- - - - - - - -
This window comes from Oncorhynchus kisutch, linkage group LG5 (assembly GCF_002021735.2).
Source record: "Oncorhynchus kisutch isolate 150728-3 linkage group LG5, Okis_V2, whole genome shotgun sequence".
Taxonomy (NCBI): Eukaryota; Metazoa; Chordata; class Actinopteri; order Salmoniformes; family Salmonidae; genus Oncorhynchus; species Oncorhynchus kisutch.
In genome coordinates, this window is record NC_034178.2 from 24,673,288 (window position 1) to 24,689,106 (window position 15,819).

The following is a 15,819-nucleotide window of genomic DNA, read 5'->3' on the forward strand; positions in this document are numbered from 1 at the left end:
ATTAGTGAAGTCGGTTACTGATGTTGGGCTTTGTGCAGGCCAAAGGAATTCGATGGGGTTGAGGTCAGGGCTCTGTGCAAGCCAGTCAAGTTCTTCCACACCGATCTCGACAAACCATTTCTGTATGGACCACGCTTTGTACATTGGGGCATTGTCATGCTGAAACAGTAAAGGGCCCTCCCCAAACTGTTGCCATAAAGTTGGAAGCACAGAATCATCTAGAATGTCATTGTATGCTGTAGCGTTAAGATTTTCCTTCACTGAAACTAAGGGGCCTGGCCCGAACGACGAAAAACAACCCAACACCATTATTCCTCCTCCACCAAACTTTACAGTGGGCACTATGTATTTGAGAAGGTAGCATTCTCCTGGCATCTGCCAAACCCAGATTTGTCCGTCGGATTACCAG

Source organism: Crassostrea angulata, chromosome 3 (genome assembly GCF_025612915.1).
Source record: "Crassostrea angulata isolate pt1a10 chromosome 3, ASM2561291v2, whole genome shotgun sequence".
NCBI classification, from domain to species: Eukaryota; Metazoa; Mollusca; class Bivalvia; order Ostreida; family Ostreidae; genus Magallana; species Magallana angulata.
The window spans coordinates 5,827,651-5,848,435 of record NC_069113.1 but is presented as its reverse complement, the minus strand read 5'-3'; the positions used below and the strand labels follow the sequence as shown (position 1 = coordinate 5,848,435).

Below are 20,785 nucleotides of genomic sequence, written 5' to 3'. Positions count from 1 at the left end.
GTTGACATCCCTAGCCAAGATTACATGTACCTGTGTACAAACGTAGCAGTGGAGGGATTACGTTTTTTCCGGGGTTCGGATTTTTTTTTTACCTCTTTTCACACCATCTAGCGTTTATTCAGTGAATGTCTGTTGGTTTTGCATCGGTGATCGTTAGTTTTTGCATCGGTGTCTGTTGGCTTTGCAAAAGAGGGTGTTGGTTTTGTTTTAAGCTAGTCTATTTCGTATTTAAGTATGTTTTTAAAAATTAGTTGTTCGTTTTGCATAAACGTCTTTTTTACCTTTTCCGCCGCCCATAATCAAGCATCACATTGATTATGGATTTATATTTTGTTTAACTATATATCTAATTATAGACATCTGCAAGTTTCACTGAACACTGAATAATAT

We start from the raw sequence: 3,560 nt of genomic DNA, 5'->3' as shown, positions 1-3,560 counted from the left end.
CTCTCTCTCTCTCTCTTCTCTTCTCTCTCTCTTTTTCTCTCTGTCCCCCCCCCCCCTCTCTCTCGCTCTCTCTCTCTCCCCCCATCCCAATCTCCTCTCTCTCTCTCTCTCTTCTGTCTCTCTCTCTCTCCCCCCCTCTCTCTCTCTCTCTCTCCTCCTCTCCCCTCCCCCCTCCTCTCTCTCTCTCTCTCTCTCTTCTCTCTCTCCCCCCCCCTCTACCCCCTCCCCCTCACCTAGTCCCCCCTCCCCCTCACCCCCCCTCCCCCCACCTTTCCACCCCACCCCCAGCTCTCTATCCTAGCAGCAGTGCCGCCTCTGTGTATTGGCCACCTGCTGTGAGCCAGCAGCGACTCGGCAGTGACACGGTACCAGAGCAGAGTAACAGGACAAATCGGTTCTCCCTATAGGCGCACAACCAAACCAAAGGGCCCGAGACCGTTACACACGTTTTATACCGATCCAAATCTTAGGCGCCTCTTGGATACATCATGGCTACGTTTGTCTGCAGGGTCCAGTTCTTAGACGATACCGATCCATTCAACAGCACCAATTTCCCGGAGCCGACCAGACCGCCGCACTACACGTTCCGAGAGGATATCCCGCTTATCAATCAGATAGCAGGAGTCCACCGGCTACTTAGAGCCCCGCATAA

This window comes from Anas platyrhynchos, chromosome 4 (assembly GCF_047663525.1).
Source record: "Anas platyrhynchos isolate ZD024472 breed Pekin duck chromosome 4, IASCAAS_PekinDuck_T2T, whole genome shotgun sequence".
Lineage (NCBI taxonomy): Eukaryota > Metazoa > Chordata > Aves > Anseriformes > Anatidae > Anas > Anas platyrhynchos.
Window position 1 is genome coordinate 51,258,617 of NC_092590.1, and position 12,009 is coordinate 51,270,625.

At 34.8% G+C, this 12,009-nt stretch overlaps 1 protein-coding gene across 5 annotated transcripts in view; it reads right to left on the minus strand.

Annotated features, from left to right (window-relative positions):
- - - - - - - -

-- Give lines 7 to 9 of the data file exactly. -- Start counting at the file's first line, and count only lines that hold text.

Source organism: Crassostrea angulata, chromosome 3 (genome assembly GCF_025612915.1).
Source record: "Crassostrea angulata isolate pt1a10 chromosome 3, ASM2561291v2, whole genome shotgun sequence".
NCBI classification, from domain to species: Eukaryota; Metazoa; Mollusca; class Bivalvia; order Ostreida; family Ostreidae; genus Magallana; species Magallana angulata.